NEW YORK (Reuters) - Second seed Roger Federer served up a tidy 6-4 6-4 6-4 win over big-hitting Australian Sam Groth to ease into the third round of the U.S. Open on Friday and continue his march towards an 18th grand slam title.
Federer has feasted on Australian opponents in grand slams over the years, piling up an 18-1 record against men from Down Under, and Groth, who was facing a top 10 opponent for the first time, proved little more than a distraction to the Swiss maestro.
The burly Groth, who had a brief stint as an Australian Rules football player in 2011, stepped onto Arthur Ashe Stadium court looking ready for a fight but in the end could only wave the white flag as Federer closed out the match with an ace, sweeping through the final four games.
Throughout the one hour and 48 minutes contest the Australian took his best shots at the 33-year-old, including booming serves of over 140mph.
"The 142, honestly I hit it and I turned around," said Federer, who will next face Spain's Marcel Granollers, a 7-6(6) 6-7(3) 7-6(5) 3-6 6-4 winner over 25th seed Ivo Karlovic.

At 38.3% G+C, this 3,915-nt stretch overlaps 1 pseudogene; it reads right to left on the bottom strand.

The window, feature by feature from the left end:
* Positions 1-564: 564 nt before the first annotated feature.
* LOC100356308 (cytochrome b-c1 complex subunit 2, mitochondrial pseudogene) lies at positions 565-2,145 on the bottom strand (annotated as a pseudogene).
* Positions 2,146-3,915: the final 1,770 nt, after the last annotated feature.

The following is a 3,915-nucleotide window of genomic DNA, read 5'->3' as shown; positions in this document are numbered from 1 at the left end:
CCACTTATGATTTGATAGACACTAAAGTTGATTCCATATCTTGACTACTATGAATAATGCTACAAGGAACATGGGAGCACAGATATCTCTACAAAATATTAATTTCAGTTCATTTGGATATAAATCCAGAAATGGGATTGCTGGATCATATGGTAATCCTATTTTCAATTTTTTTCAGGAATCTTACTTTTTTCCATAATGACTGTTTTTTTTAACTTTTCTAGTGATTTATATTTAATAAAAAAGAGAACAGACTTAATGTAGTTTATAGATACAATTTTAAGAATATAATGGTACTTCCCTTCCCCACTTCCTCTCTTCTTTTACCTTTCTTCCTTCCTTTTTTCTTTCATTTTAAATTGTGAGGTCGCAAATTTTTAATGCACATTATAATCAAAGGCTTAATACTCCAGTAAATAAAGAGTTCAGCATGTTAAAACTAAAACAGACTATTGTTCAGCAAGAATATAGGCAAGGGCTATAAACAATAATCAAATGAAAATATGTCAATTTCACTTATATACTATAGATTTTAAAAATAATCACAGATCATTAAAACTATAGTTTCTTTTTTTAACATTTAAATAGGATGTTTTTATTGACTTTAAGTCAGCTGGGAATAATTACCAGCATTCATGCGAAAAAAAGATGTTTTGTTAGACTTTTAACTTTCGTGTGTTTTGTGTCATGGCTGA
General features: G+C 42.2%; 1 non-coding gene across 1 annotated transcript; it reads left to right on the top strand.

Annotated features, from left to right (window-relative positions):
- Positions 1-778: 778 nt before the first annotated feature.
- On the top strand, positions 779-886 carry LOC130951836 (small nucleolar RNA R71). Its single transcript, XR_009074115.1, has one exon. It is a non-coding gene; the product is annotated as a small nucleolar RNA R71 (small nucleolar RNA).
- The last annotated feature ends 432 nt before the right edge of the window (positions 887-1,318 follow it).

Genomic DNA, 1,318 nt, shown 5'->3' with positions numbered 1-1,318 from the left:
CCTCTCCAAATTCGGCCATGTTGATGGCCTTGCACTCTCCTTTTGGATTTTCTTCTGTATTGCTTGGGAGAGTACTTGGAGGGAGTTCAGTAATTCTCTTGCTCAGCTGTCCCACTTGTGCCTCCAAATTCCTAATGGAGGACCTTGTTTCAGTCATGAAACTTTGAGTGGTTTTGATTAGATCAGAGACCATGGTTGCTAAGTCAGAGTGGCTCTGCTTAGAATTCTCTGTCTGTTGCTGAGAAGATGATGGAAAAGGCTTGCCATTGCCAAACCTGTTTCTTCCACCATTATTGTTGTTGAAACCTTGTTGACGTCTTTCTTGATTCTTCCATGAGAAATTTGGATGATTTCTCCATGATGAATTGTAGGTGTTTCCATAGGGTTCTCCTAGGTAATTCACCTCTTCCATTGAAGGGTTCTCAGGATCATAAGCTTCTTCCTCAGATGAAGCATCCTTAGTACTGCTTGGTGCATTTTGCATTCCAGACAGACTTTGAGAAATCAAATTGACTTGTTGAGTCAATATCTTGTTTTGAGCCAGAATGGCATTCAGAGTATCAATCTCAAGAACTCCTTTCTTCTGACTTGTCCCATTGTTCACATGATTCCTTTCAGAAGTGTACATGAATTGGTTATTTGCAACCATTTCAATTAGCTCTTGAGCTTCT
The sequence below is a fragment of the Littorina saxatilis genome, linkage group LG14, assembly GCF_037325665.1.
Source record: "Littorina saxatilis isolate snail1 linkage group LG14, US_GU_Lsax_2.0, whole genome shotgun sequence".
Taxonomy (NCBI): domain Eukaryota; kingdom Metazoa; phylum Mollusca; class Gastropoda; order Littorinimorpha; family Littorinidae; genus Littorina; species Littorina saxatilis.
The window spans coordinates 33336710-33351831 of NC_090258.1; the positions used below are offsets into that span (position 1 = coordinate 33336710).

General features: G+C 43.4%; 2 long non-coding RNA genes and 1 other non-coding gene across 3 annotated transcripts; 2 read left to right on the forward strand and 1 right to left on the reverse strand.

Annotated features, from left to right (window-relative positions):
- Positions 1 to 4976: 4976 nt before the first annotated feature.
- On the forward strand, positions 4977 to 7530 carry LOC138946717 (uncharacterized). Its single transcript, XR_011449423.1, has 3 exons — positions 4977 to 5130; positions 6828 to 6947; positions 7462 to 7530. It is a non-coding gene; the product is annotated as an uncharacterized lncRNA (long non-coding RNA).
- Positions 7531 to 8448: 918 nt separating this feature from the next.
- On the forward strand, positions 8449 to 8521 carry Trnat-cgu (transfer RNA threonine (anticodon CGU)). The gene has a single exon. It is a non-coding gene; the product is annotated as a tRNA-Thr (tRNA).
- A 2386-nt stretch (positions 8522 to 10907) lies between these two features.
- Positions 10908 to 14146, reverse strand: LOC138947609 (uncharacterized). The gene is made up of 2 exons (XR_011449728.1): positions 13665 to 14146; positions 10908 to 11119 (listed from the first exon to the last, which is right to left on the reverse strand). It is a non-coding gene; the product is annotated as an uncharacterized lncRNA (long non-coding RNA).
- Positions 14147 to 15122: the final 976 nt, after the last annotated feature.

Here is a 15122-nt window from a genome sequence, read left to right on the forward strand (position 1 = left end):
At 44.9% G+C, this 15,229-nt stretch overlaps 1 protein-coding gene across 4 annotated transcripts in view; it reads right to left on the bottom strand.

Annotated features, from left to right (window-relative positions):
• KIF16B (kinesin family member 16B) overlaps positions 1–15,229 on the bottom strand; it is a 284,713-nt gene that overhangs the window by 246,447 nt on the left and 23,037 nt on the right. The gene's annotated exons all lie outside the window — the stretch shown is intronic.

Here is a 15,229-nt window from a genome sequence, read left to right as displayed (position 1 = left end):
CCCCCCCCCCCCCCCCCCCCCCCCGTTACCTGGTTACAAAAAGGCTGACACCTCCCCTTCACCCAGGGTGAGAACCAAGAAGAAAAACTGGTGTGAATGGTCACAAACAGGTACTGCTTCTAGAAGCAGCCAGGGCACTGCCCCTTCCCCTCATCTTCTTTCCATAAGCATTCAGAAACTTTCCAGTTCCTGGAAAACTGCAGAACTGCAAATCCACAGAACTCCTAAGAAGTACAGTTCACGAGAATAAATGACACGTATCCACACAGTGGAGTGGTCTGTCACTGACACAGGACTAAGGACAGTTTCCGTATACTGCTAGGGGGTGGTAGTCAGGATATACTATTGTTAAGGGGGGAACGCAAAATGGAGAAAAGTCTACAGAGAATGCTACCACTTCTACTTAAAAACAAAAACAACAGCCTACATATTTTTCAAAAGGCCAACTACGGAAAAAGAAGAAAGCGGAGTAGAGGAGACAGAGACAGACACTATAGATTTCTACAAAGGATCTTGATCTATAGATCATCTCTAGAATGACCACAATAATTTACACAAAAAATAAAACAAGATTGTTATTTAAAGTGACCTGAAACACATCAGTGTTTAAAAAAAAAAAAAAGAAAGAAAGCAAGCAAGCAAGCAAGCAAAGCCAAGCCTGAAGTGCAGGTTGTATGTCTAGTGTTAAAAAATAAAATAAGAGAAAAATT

"I didn't know if it went into the stands or the bottom of the net or on the other side. I just felt like I hit it clean.
"The 147 one I felt like I was there and felt like I had more control on it.
"The difference between 142 and 147, there's none really in the racquet. I think once you pass the 135 range everything is just really fast."
MAN IN BLACK
Federer, dressed all in black, took a few games to feel out his opponent before making the breakthrough to go 4-3 ahead, then held serve to take the first set.
The second set opened with the two men trading breaks, with Federer again gaining the upper hand and breaking Groth a second time to go up 5-4 and serve out for a 2-0 lead.
The 26-year-old Australian said he tried to focus on his own game and not get swept away by the crowd's support for Federer.
"To be honest, for me, I was trying not to get caught up in the whole Roger act out there," he said. "You walk out, you get a few cheers. He walks out and the crowd goes ballistic.
"So from the word go you know he's there. I was honestly just trying to focus on what I was doing.
"He's got an aura because of how good his tennis is. Yes, there's an aura because of what he's done, but his tennis speaks for itself.
"You don't win 17 grand slams if your tennis is not that good. I knew I was playing Roger Federer."
Groth, who watched compatriot Marinko Matosevic lose in straight sets to Federer in his opening match, dug deep in the third set, scratching out a 4-2 lead.
However, five-time champion Federer answered back with a break of his own and then raced through the next three games to seal the victory.
(Editing by Peter Rutherford)